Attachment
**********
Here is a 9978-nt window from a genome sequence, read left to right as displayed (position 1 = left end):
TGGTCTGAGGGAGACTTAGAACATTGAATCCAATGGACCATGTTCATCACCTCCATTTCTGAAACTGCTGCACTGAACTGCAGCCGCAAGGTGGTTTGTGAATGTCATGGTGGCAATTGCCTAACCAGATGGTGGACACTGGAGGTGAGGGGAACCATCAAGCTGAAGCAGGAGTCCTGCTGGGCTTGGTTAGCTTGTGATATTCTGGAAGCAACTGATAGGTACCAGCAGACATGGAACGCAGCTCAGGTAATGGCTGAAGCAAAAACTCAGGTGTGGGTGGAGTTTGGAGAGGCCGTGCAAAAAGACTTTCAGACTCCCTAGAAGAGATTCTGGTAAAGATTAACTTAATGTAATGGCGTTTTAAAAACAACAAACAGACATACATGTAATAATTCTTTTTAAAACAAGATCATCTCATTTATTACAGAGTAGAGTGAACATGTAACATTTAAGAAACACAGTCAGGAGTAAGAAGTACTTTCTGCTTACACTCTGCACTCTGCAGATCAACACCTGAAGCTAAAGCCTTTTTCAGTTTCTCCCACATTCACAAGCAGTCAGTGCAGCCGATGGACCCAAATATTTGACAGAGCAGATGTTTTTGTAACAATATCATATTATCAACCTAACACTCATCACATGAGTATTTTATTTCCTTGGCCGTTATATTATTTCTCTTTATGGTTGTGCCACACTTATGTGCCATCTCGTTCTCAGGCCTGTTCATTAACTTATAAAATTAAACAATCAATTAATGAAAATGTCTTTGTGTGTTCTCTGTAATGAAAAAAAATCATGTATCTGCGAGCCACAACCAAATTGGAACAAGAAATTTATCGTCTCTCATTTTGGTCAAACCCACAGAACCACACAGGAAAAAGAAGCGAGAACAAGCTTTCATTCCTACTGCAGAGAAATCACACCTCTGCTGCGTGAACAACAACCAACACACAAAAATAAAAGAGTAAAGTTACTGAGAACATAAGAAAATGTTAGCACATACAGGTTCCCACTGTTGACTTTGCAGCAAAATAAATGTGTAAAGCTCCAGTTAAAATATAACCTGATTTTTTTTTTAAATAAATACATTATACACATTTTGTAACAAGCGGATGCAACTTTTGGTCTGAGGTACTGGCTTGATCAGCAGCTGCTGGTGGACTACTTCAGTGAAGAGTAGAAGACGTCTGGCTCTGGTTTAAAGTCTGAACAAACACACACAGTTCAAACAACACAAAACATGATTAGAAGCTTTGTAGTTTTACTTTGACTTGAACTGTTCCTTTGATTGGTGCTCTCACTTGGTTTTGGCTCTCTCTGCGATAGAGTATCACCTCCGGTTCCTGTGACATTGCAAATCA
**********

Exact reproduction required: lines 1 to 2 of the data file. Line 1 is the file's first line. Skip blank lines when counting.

Here is a 9978-nt window from a genome sequence, read left to right as displayed (position 1 = left end):
TGGTCTGAGGGAGACTTAGAACATTGAATCCAATGGACCATGTTCATCACCTCCATTTCTGAAACTGCTGCACTGAACTGCAGCCGCAAGGTGGTTTGTGAATGTCATGGTGGCAATTGCCTAACCAGATGGTGGACACTGGAGGTGAGGGGAACCATCAAGCTGAAGCAGGAGTCCTGCTGGGCTTGGTTAGCTTGTGATATTCTGGAAGCAACTGATAGGTACCAGCAGACATGGAACGCAGCTCAGGTAATGGCTGAAGCAAAAACTCAGGTGTGGGTGGAGTTTGGAGAGGCCGTGCAAAAAGACTTTCAGACTCCCTAGAAGAGATTCTGGTAAAGATTAACTTAATGTAATGGCGTTTTAAAAACAACAAACAGACATACATGTAATAATTCTTTTTAAAACAAGATCATCTCATTTATTACAGAGTAGAGTGAACATGTAACATTTAAGAAACACAGTCAGGAGTAAGAAGTACTTTCTGCTTACACTCTGCACTCTGCAGATCAACACCTGAAGCTAAAGCCTTTTTCAGTTTCTCCCACATTCACAAGCAGTCAGTGCAGCCGATGGACCCAAATATTTGACAGAGCAGATGTTTTTGTAACAATATCATATTATCAACCTAACACTCATCACATGAGTATTTTATTTCCTTGGCCGTTATATTATTTCTCTTTATGGTTGTGCCACACTTATGTGCCATCTCGTTCTCAGGCCTGTTCATTAACTTATAAAATTAAACAATCAATTAATGAAAATGTCTTTGTGTGTTCTCTGTAATGAAAAAAAATCATGTATCTGCGAGCCACAACCAAATTGGAACAAGAAATTTATCGTCTCTCATTTTGGTCAAACCCACAGAACCACACAGGAAAAAGAAGCGAGAACAAGCTTTCATTCCTACTGCAGAGAAATCACACCTCTGCTGCGTGAACAACAACCAACACACAAAAATAAAAGAGTAAAGTTACTGAGAACATAAGAAAATGTTAGCACATACAGGTTCCCACTGTTGACTTTGCAGCAAAATAAATGTGTAAAGCTCCAGTTAAAATATAACCTGATTTTTTTTTTAAATAAATACATTATACACATTTTGTAACAAGCGGATGCAACTTTTGGTCTGAGGTACTGGCTTGATCAGCAGCTGCTGGTGGACTACTTCAGTGAAGAGTAGAAGACGTCTGGCTCTGGTTTAAAGTCTGAACAAACACACACAGTTCAAACAACACAAAACATGATTAGAAGCTTTGTAGTTTTACTTTGACTTGAACTGTTCCTTTGATTGGTGCTCTCACTTGGTTTTGGCTCTCTCTGCGATAGAGTATCACCTCCGGTTCCTGTGACATTGCAAATCA